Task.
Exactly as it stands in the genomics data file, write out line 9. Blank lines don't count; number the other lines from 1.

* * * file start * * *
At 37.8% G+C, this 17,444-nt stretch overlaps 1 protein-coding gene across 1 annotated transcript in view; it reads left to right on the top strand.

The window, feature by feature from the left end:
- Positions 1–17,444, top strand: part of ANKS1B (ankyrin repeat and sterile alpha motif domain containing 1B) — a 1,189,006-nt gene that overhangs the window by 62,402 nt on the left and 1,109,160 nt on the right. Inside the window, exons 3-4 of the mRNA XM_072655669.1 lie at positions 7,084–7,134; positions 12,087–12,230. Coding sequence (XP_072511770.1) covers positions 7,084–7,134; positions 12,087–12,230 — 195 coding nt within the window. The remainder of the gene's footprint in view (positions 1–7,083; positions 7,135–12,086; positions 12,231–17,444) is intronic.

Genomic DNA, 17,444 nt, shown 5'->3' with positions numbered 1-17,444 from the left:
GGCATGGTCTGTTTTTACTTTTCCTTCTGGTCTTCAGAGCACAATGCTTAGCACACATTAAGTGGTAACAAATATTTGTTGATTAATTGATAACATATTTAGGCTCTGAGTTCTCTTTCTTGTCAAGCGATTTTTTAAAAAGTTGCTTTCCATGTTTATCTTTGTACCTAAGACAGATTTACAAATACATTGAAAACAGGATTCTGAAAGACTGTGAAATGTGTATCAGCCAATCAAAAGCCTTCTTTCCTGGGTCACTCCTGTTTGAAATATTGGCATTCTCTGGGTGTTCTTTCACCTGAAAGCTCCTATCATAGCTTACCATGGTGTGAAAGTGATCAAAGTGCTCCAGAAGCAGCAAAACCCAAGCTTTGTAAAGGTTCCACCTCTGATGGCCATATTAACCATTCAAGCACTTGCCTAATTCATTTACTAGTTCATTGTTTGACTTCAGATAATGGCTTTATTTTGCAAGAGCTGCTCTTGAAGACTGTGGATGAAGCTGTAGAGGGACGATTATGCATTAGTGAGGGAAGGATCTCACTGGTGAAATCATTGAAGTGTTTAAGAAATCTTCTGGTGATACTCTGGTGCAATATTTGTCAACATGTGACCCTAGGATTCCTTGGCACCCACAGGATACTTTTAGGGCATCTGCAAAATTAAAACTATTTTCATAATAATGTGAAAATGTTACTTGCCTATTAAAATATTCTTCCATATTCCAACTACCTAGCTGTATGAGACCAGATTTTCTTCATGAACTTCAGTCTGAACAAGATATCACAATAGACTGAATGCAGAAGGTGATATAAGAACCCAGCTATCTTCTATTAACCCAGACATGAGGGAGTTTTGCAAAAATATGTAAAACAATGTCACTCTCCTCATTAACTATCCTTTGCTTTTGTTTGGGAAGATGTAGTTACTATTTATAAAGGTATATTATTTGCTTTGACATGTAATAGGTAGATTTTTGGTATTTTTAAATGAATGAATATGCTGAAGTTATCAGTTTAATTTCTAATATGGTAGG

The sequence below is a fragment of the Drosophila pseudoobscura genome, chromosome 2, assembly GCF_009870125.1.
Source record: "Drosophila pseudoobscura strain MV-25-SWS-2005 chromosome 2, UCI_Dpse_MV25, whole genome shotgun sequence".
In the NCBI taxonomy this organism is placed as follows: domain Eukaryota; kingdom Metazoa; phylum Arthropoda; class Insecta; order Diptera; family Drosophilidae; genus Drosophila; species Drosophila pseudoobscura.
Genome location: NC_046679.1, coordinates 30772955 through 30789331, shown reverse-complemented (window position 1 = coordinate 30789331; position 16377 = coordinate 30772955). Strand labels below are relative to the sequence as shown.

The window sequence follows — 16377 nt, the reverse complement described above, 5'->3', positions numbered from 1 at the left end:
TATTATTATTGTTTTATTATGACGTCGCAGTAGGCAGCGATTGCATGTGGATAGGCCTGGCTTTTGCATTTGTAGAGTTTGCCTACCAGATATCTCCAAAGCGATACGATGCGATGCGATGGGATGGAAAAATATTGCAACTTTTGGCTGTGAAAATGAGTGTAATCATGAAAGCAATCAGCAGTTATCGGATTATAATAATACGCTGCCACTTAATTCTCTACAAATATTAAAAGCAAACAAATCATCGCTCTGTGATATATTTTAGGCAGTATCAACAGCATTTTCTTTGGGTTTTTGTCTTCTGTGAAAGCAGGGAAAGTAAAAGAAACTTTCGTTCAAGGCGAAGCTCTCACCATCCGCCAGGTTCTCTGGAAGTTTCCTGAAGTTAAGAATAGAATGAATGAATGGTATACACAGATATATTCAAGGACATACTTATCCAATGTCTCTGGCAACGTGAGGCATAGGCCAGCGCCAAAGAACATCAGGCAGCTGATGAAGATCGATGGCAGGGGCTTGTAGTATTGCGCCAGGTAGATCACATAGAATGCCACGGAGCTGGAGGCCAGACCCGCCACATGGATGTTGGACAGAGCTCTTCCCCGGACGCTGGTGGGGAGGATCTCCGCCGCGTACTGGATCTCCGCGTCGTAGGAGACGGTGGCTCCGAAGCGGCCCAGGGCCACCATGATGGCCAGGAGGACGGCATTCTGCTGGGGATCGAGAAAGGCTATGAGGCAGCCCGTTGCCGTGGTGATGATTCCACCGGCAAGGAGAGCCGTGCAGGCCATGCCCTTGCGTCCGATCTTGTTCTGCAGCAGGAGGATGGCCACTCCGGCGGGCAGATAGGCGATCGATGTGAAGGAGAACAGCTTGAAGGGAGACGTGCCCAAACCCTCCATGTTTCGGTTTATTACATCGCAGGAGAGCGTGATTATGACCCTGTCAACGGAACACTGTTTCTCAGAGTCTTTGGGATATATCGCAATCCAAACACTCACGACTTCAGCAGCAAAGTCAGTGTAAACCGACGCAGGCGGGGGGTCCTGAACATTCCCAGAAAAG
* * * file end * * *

Genome location: NC_046679.1, coordinates 30772955 through 30789331, shown reverse-complemented (window position 1 = coordinate 30789331; position 16377 = coordinate 30772955). Strand labels below are relative to the sequence as shown.